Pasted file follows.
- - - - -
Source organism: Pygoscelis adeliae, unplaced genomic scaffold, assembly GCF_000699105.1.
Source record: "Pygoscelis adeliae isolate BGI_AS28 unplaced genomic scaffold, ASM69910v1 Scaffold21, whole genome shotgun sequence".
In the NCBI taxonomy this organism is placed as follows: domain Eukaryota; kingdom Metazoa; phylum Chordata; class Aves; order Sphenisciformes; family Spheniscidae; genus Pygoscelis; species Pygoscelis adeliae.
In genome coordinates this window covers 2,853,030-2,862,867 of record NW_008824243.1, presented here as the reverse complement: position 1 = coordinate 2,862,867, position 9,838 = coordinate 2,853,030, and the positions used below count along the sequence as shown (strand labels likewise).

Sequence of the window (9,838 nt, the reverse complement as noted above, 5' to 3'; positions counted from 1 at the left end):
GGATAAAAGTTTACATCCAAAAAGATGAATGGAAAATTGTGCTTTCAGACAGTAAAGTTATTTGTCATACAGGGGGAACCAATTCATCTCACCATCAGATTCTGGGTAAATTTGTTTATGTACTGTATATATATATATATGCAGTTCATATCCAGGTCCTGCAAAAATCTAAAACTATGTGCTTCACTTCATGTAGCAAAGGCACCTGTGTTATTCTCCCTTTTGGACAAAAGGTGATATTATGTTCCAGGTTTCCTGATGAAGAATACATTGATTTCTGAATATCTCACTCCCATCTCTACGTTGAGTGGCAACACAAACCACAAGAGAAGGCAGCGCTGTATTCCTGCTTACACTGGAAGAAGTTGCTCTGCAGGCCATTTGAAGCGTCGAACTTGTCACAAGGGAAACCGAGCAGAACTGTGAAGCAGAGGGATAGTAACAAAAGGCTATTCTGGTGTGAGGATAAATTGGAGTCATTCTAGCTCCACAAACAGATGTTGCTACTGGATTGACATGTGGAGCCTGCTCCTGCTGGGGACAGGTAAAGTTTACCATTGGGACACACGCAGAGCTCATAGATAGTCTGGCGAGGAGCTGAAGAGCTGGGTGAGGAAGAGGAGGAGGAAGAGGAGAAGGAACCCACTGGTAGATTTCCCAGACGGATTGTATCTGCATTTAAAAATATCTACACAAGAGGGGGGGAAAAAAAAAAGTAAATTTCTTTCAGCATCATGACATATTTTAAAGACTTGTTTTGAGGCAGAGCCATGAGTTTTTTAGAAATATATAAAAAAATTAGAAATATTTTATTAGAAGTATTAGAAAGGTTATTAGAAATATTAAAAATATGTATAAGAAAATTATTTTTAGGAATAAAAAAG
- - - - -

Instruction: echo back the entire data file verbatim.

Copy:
Source organism: Pygoscelis adeliae, unplaced genomic scaffold, assembly GCF_000699105.1.
Source record: "Pygoscelis adeliae isolate BGI_AS28 unplaced genomic scaffold, ASM69910v1 Scaffold21, whole genome shotgun sequence".
In the NCBI taxonomy this organism is placed as follows: domain Eukaryota; kingdom Metazoa; phylum Chordata; class Aves; order Sphenisciformes; family Spheniscidae; genus Pygoscelis; species Pygoscelis adeliae.
In genome coordinates this window covers 2,853,030-2,862,867 of record NW_008824243.1, presented here as the reverse complement: position 1 = coordinate 2,862,867, position 9,838 = coordinate 2,853,030, and the positions used below count along the sequence as shown (strand labels likewise).

Sequence of the window (9,838 nt, the reverse complement as noted above, 5' to 3'; positions counted from 1 at the left end):
GGATAAAAGTTTACATCCAAAAAGATGAATGGAAAATTGTGCTTTCAGACAGTAAAGTTATTTGTCATACAGGGGGAACCAATTCATCTCACCATCAGATTCTGGGTAAATTTGTTTATGTACTGTATATATATATATATGCAGTTCATATCCAGGTCCTGCAAAAATCTAAAACTATGTGCTTCACTTCATGTAGCAAAGGCACCTGTGTTATTCTCCCTTTTGGACAAAAGGTGATATTATGTTCCAGGTTTCCTGATGAAGAATACATTGATTTCTGAATATCTCACTCCCATCTCTACGTTGAGTGGCAACACAAACCACAAGAGAAGGCAGCGCTGTATTCCTGCTTACACTGGAAGAAGTTGCTCTGCAGGCCATTTGAAGCGTCGAACTTGTCACAAGGGAAACCGAGCAGAACTGTGAAGCAGAGGGATAGTAACAAAAGGCTATTCTGGTGTGAGGATAAATTGGAGTCATTCTAGCTCCACAAACAGATGTTGCTACTGGATTGACATGTGGAGCCTGCTCCTGCTGGGGACAGGTAAAGTTTACCATTGGGACACACGCAGAGCTCATAGATAGTCTGGCGAGGAGCTGAAGAGCTGGGTGAGGAAGAGGAGGAGGAAGAGGAGAAGGAACCCACTGGTAGATTTCCCAGACGGATTGTATCTGCATTTAAAAATATCTACACAAGAGGGGGGGAAAAAAAAAAGTAAATTTCTTTCAGCATCATGACATATTTTAAAGACTTGTTTTGAGGCAGAGCCATGAGTTTTTTAGAAATATATAAAAAAATTAGAAATATTTTATTAGAAGTATTAGAAAGGTTATTAGAAATATTAAAAATATGTATAAGAAAATTATTTTTAGGAATAAAAAAG